Federally speaking, CBD is illegal. However, the Farm Bill creates an exception under Section 12619. This rule states that hemp-derived products are not considered a Schedule 1 substance, and cannabinoids derived from hemp are considered legal.Assuming all the state, federal and any other regulations are met, and the product is consistent with the guidelines outlined in the Farm Bill you are good to go.

However, if any condition is not met, like you are not a licensed cultivator, or you do not meet the facility standards, then the CBD (and other cannabinoids) product is considered illegal under the Controlled Substances Act. Under the Food and Drug Act, you are prohibited to sell food and health supplements with CBD or THC in it. The Farm Bill is the catalyst that has ignited a shift in cannabis policy on a federal level.

Legalizing industrial hemp cultivation following many states who have legalized CBD has created a market that could be worth more than 20 million by the year 2022.

Future of CBD in the US

Well, we still have a ways to go in regards to the consistency, safety, regulation, and quality of CBD (that’s an FDA thing). The Farm Bill is a great step in the right direction, but it does not set for regulating the CBD industry. While we at Rooted Lyfe are transparent, we third-party lab test, and we educate, there are many companies who do not.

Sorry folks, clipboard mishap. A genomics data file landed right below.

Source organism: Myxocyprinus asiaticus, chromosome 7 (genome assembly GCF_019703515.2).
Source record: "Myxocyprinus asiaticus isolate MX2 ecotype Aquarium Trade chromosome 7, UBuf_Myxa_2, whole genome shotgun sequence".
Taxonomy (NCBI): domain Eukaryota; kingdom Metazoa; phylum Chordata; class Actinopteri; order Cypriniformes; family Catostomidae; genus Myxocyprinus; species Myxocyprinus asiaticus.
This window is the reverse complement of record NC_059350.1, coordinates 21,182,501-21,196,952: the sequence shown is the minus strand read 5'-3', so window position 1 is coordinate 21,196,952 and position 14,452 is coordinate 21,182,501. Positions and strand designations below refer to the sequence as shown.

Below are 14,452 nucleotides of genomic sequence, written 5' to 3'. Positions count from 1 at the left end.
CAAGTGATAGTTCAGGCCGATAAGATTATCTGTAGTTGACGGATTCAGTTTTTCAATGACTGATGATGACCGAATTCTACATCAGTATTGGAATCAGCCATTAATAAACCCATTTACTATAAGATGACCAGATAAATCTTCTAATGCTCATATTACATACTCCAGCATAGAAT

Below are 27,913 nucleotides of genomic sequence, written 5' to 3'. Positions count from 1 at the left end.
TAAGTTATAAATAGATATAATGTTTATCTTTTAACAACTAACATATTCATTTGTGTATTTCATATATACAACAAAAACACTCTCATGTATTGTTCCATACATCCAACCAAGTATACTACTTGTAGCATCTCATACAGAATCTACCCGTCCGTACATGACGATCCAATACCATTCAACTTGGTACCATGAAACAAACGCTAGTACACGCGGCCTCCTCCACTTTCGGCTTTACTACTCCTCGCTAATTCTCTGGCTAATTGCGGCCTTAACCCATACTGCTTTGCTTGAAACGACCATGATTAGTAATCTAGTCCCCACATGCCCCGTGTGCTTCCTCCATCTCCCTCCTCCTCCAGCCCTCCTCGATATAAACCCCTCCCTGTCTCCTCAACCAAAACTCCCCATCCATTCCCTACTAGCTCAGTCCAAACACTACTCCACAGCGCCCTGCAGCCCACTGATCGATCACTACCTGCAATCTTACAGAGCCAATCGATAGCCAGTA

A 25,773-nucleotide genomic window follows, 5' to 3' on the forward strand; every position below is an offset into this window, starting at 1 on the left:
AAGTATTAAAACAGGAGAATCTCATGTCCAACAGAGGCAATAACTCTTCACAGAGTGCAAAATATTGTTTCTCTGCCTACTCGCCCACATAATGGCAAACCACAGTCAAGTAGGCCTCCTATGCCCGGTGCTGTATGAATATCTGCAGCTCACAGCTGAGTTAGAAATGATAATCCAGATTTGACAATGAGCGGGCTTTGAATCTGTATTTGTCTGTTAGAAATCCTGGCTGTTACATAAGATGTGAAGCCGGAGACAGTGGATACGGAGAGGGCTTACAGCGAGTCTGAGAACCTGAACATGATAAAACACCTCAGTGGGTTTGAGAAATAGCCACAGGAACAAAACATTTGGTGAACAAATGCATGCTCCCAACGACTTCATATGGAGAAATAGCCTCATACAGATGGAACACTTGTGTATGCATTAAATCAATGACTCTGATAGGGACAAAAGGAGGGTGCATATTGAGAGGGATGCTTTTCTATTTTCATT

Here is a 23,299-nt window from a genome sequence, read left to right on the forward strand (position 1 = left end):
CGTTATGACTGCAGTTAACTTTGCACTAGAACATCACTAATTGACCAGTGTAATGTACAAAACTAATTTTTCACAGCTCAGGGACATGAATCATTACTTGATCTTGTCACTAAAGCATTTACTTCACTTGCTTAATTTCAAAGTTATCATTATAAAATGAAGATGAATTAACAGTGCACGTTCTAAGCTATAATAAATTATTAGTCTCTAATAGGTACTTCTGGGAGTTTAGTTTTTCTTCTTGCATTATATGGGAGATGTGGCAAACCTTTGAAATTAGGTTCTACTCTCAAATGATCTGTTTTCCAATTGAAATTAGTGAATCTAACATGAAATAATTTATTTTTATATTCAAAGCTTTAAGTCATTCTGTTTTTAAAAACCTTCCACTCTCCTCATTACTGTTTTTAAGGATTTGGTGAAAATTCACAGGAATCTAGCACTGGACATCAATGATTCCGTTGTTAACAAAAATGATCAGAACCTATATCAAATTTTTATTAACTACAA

CBD is legit. We knew that ages ago. What we need to do now is get people in the retail and manufacturing sectors excited about CBD.

An Increase in Protection

The 1980 Federal Crop Insurance Act has protected farmers and their crops against natural disasters and other unexpected losses. The most important part of the Farm Bill regarding hemp farmers is that they now have that same protection. Under section 11101 of the 2018 Farm Bill, hemp is normalized and is recognized as the same as any other agricultural crop.

Being able to take out insurance to mitigate the impact of a potential loss is huge for farmers. Climate change, natural disasters, and losses due to fires can destroy a farmer’s livelihood in a moment’s notice. By having hemp crops covered under the Federal Crop Insurance Act brings peace of mind to those that grow.

A Boost in Research

The pilot program in 2014 was a huge steppingstone forward regarding hemp research. Now, with the updated bill, more sections have been added to promote research. First, the important diversity of the possible applications of hemp is introduced via section 7501. Adding industrial hemp to the Critical Agricultural Materials Act gives researchers the ability to research the importance of hemp without the sticky red tape.

Secondly, section 7605 of the act extends protection to hemp research. This section highlights the conditions in which hemp research can be conducted. These sections encourage hemp researchers to do their work easily and freely.


What is your experience with CBD products? Where did you learn about CBD? What does the updated Farm Bill mean to you? We’d love to hear from you! Email us at [email protected]